According to Taylor, Qumran was part of a line of Hasmonean period fortified sites and anchorages between Jericho and Ein Gedi, but the published pottery and other finds indicate that two out of four of the settlements she names (Ein el-Ghuweir and Ein et-Tureibeh) date to the first century CE only. Her identification of Qumran as a Hasmonean fortified settlement is contradicted by the fact that, according to de Vaux, the tower (which is the only “fortified” feature) did not exist in Period Ia but was added in Period Ib. Furthermore, the pantry with over 1,000 dishes, the miqva’ot (Jewish ritual baths), and the animal bone deposits are characteristic of the settlement from the beginning of its establishment (that is, decades before Herod’s reign).
While there is no doubt pottery was manufactured at Qumran, there is no evidence it was “marketed” anywhere else. Taylor states that the bones found in the animal bone deposits come from animals that were boiled for their gelatin and fat, which was used to preserve the scrolls, and were buried to keep away flies and wild animals. These claims ignore de Vaux’s testimony that the bones were laid on top of the ground and were associated with large quantities of ash and pottery, and they fail to explain why similar deposits are not found at other settlements. Is Qumran the only ancient site where animal fat was utilized, and flies and wild animals were a problem? If the latter was a concern, why did the inhabitants of Qumran not dispose of the bones by throwing them into Wadi Qumran below? Taylor’s reassignment of the earthquake that destroyed Qumran to 115 CE instead of 31 BCE is based on Yitzhak Magen and Yuval Peleg’s erroneous claim that material in the eastern dump dating to the time of the First Revolt was riven by a crack, as photographs show that this material was dumped after the crack formed.
Contrary to Taylor’s assertion that the springs at Ein Feshkha are sweet (based only on her claim to have tasted the water!), they are in fact brackish, with about 1 percent salt content. Although fish live in these springs and the water can be used to raise plants that are tolerant of salt (such as date palms and spinach beets), it is only marginally potable. That this has always been the case is indicated by reports of nineteenth century explorers as well as by the absence of a major, multi-period settlement at Ein Feshkha, in contrast to the oases at Jericho and Ein Gedi that were occupied continuously for centuries. The modest settlement at Ein Feshka is centered on a single building that existed for no more than a century until its destruction at the time of the First Jewish Revolt (according to Taylor, at the time of the Bar Kohkha Revolt). None of the ancient sources Taylor cites refers to the cultivation or production of opobalsam anywhere along the western side of the Dead Sea outside of Jericho and Ein Gedi. These oases have perennial springs that supplied plentiful fresh water necessary for the opobalsam’s cultivation and production, in contrast to Qumran which has no springs at all.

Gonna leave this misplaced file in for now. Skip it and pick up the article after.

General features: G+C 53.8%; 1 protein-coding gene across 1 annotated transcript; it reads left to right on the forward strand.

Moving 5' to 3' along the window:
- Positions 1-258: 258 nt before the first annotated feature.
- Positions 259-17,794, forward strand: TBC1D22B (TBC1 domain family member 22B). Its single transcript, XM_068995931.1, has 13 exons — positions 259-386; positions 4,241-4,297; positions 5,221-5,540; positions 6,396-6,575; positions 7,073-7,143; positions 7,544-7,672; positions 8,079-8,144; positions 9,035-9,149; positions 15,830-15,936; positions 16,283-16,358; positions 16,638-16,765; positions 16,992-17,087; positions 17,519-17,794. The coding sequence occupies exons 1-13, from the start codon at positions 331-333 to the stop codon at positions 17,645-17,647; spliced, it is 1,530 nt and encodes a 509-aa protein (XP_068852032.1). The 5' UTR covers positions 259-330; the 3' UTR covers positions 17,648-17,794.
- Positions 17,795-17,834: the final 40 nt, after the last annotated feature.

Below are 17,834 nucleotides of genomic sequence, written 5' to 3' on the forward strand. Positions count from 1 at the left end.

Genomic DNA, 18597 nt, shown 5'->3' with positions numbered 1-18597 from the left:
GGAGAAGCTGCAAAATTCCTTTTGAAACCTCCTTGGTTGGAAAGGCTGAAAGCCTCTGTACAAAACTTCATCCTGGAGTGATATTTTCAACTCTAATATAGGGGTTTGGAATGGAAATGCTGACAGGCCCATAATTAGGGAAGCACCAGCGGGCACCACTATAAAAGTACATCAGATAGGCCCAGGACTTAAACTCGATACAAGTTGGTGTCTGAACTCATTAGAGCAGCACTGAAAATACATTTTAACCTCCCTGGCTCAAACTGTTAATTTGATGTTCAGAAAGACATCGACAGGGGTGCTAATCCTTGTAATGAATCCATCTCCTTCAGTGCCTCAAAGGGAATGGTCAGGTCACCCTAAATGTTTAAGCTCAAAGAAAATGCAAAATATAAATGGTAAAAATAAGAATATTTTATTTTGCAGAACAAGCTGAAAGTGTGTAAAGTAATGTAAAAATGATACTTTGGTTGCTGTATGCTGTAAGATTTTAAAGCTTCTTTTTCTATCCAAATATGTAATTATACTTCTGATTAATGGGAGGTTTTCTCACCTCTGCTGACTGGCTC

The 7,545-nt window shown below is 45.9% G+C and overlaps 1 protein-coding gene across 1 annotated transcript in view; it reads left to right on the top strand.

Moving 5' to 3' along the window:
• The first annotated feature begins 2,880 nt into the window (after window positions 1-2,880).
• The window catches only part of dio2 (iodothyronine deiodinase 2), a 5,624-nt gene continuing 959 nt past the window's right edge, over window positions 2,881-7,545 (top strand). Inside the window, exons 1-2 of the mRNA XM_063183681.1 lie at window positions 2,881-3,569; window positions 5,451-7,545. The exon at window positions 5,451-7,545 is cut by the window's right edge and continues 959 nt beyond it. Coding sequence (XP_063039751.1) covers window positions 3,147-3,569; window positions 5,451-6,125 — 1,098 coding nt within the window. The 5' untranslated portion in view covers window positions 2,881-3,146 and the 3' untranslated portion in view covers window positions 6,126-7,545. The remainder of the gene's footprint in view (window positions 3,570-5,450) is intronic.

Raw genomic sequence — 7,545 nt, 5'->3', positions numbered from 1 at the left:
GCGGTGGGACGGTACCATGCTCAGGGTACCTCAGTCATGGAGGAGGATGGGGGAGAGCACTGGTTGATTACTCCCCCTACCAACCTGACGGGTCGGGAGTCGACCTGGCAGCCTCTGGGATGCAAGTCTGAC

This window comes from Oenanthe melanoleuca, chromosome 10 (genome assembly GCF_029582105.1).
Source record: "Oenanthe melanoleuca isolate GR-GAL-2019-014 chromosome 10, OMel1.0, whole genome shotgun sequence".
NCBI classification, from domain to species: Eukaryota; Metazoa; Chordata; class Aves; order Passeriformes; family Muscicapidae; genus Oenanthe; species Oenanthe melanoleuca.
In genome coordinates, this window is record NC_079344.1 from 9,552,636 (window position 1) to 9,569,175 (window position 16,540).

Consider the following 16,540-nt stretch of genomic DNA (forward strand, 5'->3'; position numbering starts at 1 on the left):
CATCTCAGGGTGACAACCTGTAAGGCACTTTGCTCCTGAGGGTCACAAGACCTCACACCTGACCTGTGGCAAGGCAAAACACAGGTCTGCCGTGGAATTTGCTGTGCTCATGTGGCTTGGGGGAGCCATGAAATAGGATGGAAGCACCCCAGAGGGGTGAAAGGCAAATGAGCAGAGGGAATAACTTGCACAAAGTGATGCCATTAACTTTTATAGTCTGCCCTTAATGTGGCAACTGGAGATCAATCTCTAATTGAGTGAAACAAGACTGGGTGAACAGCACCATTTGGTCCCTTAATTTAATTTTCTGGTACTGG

The character of the Qumran settlement changed dramatically after the Roman destruction in 68 CE. Occupation was limited to a few rooms in the northeast corner of the settlement adjacent to the tower, and only one pool remained in use (L71 at the southeast edge of the settlement, which was the least damaged). As de Vaux (Archaeology and the Dead Sea Scrolls) noted, “ … all this constitutes a radical transformation. There are no longer any places of collective assembly or any workshops, and the potter’s kiln now serves as a store for lime. For the needs of this small group there is only one bread oven set above the ruins at the foot of the tower. … Community life at Qumran no longer exists.” There is no evidence of the production of opobalsam or any other commodity in this phase, and no evidence of continued Jewish or Essene occupation. De Vaux reasonably concluded that the Period III settlement was a small military post that was occupied briefly by Roman soldiers until the region was subdued. This is supported by the city coins of Caesarea Maritima and Dor found in the Period III settlement, a type of currency that typically was used to pay Roman soldiers. De Vaux correctly associated very limited evidence of later activity with a brief reoccupation at the time of the Bar Kokhba Revolt (and not with continued occupation as Taylor claims).
Taylor provides a valuable analysis of ancient authors on the Essenes, but her interpretation of the settlement at Qumran is idiosyncratic and unfounded.